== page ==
“Our goal was always to break into commercial, so we just kept learning and growing and building relationships,” Andre says, noting that early introductions to HOAs happened while volunteering in the professional organizations that property managers join. “You’ve got to prove yourself to earn their business when you have no name, no brand, no recognition. We have to really understand our clients’ paradigm.”
 

Goals and controls.

Layered management is the key to executing on that client paradigm. It’s one thing to understand how clients feel, and another to do something about it. Andre Landscape doesn’t stop at the feeling. Working alongside and ahead of clients is the key to maintaining HOA business in tough times, Michelle says.

“Property managers have a tremendous workload,” she says. “They might have 1,200 homeowners and only one assistant property manager. They’re fielding calls and problem solving, so we focus on being proactive. We don’t want to be the sub on the job that they have to constantly communicate with.”

This is possible because of the structure at Andre Landscape, ongoing performance reviews, and the low turnover in management. The internal structure looks like this: owner, vice president of operations, branch manager and account manager. Andre Landscape has four locations throughout Southern California. All leadership is part of the Vital Factors Team (VFT) at Andre Landscape.

Every month, managers gather for a monthly VFT meeting to discuss “goals and controls.” The company has adopted MAP management practices.

Andre Landscape sets monthly goals – managers sit around a conference table and “map” these out together. Those goals tie into productivity, relationship building, quality control, communication and responsiveness, which are the company’s core values. “As managers, we know each other’s strengths and weaknesses, so we create goals based on developing each person’s area of struggle,” Michelle says.

When the VFT reconvenes the next month, each manager shares a progress report, and a percentage (of completion) is assigned to every goal. It’s an accountability tool and a motivator. Andre Landscape has been conducting these VFT meetings for the last 10 years.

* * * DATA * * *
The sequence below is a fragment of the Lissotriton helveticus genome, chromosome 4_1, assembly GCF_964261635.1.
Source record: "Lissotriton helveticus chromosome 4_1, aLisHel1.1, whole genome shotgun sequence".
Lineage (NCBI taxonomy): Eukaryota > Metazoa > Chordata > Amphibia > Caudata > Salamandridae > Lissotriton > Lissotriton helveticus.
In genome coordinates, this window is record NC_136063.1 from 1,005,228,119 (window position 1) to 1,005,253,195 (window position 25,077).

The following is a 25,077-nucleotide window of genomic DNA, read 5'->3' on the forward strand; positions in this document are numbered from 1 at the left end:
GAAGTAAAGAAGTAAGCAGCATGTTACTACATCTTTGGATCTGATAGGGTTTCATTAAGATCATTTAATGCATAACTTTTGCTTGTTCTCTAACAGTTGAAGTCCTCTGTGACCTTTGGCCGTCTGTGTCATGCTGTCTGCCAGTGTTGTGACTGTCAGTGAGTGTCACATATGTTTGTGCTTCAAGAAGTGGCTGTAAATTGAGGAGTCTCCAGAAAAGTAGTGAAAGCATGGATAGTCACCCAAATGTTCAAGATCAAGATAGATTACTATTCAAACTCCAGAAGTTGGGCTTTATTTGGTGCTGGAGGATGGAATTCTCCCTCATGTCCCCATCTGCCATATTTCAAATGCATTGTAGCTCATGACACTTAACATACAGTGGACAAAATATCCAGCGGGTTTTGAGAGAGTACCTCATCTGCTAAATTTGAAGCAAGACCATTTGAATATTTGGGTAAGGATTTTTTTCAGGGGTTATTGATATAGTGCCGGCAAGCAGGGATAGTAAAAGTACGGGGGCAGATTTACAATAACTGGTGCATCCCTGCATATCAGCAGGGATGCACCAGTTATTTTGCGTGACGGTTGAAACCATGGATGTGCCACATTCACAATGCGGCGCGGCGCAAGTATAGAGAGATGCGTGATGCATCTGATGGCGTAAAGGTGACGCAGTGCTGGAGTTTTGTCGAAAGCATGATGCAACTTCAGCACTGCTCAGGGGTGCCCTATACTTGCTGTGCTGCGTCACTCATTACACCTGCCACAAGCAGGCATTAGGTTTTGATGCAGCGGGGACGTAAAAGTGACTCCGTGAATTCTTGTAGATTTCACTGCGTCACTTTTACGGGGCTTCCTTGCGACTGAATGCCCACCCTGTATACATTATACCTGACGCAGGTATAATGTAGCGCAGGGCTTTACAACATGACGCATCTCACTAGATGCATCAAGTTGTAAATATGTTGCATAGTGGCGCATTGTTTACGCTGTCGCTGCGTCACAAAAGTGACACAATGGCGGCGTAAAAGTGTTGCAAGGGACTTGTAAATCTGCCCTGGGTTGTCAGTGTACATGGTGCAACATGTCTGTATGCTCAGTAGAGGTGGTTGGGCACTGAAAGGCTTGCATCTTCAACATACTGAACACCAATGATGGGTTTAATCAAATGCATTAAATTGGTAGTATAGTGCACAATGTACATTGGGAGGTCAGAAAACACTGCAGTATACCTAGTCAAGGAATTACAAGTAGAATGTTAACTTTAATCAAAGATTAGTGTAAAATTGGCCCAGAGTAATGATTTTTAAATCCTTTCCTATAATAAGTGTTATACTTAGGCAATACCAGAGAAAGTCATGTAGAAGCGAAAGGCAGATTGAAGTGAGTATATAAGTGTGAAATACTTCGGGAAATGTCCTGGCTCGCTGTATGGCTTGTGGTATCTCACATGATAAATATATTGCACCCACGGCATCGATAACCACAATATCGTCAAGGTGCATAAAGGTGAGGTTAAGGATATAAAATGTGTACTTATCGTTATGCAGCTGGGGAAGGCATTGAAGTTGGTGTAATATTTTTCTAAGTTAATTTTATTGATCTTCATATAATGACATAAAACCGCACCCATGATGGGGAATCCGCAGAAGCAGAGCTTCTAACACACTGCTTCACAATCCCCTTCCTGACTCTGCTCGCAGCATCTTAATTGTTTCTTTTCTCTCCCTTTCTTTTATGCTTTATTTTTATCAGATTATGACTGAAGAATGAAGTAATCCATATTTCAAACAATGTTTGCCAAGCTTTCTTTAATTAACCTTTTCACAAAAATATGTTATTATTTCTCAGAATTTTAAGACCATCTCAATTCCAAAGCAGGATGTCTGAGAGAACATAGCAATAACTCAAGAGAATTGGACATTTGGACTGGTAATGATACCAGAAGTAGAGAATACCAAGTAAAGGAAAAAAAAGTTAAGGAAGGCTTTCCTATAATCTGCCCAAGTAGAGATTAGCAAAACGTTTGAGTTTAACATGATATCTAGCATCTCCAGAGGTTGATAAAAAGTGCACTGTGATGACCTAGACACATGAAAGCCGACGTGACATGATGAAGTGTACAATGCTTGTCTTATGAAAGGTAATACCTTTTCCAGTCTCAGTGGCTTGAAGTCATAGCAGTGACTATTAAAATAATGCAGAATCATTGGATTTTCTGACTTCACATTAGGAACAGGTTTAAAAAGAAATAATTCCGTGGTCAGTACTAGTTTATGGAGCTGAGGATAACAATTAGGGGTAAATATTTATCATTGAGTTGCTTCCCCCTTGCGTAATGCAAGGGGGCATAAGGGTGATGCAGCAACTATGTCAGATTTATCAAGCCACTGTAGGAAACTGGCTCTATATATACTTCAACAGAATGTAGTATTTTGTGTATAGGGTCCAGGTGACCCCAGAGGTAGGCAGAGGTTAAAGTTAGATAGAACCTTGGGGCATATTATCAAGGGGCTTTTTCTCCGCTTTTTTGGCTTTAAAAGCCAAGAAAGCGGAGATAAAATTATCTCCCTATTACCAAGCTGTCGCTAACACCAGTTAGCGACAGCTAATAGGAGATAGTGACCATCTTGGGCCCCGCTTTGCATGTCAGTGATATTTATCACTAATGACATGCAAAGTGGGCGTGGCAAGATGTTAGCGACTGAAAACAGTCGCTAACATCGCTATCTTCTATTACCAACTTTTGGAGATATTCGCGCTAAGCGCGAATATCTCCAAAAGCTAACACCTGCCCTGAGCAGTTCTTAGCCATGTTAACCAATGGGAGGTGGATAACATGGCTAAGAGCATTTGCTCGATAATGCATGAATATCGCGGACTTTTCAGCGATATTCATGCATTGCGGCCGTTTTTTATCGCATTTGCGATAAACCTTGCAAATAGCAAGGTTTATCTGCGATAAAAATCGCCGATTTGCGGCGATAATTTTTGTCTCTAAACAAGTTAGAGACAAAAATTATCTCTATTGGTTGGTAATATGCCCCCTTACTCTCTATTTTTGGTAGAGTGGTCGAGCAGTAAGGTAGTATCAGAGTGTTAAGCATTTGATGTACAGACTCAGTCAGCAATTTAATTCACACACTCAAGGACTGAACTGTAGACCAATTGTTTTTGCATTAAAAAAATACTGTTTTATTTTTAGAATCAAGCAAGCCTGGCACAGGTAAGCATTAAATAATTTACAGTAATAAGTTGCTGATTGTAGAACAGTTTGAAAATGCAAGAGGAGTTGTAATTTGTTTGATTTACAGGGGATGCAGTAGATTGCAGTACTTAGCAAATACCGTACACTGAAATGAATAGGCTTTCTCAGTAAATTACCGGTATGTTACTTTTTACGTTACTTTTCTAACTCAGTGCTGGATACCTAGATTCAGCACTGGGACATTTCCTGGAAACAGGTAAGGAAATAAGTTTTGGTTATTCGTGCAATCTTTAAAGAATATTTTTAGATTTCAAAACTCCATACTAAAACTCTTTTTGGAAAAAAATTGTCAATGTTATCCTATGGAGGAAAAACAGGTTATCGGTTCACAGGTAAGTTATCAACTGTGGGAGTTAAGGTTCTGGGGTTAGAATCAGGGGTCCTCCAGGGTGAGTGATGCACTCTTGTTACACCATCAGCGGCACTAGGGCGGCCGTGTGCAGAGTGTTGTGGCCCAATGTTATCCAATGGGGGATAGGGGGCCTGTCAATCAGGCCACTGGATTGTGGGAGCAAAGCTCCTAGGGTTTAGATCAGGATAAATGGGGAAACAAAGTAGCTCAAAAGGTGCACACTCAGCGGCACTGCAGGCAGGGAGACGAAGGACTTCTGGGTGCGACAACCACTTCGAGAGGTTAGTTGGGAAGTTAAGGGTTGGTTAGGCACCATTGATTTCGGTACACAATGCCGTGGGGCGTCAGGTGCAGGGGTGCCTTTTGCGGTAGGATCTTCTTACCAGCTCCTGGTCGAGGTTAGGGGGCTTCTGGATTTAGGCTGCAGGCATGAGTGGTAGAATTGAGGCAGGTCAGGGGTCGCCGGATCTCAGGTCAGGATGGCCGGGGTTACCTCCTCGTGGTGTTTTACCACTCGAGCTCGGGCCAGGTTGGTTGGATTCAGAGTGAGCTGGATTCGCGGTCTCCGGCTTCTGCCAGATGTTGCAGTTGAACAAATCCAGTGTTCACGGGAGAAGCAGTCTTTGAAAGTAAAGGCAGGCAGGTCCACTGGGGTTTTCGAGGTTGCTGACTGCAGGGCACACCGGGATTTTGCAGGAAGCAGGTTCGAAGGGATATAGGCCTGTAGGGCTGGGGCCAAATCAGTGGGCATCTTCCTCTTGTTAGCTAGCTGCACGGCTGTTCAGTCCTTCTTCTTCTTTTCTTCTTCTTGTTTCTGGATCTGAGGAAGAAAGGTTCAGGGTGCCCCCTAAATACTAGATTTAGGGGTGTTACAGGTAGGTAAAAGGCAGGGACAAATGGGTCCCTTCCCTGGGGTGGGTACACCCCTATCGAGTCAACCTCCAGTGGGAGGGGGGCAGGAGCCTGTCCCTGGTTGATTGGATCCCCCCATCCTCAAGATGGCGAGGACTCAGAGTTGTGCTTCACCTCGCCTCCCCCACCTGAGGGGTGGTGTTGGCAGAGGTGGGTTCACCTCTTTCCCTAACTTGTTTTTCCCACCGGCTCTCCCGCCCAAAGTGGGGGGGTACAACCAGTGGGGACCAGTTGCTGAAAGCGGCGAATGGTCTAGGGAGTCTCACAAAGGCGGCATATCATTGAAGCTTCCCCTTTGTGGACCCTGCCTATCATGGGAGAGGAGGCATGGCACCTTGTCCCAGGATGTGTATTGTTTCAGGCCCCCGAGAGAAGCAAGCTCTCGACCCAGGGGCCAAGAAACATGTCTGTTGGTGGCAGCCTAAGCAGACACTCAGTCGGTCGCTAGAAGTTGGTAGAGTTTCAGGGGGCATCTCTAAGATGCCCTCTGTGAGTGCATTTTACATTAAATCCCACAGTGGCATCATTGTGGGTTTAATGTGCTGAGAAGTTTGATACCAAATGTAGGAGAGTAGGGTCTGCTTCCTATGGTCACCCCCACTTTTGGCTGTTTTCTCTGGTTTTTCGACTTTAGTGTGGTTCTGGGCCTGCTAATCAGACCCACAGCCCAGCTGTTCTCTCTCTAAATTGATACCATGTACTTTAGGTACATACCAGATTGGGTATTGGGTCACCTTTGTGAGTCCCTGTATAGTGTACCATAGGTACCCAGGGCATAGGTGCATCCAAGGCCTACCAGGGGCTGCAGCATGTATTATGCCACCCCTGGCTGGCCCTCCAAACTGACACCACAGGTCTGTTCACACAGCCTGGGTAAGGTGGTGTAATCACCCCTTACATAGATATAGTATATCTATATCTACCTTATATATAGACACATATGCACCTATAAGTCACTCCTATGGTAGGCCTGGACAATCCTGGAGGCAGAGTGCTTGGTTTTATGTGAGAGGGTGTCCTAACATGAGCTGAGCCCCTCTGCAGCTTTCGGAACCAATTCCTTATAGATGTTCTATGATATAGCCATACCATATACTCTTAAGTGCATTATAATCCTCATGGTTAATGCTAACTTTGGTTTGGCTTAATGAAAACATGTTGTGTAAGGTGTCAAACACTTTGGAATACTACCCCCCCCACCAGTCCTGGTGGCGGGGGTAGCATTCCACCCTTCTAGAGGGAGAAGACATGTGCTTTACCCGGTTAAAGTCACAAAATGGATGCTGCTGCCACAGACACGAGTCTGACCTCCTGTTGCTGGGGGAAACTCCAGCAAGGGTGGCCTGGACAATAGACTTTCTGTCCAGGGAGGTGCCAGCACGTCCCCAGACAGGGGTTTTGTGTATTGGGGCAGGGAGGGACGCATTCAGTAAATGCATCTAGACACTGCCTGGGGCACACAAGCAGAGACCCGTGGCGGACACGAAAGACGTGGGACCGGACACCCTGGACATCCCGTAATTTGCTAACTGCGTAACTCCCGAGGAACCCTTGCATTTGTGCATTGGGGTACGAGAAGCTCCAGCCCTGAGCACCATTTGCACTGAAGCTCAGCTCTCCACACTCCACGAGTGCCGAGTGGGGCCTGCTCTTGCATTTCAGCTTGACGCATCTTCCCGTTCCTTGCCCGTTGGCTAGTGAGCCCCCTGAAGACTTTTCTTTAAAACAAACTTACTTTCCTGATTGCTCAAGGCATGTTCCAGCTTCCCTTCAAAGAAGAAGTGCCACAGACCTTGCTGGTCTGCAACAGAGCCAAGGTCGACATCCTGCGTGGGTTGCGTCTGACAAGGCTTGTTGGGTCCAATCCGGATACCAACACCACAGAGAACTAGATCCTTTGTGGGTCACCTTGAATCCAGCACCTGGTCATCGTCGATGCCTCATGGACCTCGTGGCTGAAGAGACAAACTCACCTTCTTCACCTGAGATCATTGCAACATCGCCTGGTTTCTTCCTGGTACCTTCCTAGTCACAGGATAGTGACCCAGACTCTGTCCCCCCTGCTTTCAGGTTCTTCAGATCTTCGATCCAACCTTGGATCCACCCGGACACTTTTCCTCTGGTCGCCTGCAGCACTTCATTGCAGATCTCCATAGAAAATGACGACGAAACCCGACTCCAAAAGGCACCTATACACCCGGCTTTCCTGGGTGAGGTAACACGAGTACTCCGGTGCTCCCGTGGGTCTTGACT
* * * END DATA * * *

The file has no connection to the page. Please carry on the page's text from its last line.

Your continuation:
Perhaps the most significant take away from these meetings is how progress is accomplished when everyone collaborates and works toward shared goals. Also, there’s the idea that “two heads are better than one,” Michelle says. Bringing together managers of different divisions in one room provides a range of perspectives and experience.

While Andre Landscape’s structure is “dedicated but integrated,” in the respect that employees do not cross over divisions, this ability to connect through VFT meetings brings together the company’s disciplines so they can share ideas and learn from each other.
 

Creating a talent pipeline.

Relationship building goes beyond winning and keeping clients. Andre Landscape’s recruiting efforts are focused on ushering in talent over the long term. This is one of Jeremy’s areas of focus as owner, and he “is always building relationships with people from other companies in the industry,” Michelle says. That’s not because he’s hiring, per se, rather, he’s planting a seed, helping others to get to know Andre Landscape.

For years, Jeremy might meet periodically with another industry peer to talk about business, life or family – just to get to know the person better. “He establishes a relationship with them,” Michelle says. “Then, at the point when we need a key person, that is the person we hire, and that is the person who wants to come work for us because we have built a relationship with them for five, 10 years.”

Meanwhile, low turnover among managers and employees in the field helps secure client relationships. When HOA property managers can continue building a relationship with the same workers rather than starting from scratch every year or two, that’s better for business.

“Our clients tell us they appreciate that we do not have a high turnover,” Michelle says. “That translates to less work for our clients because our people are familiar with their property, their wants and needs, and they know how to work together well.”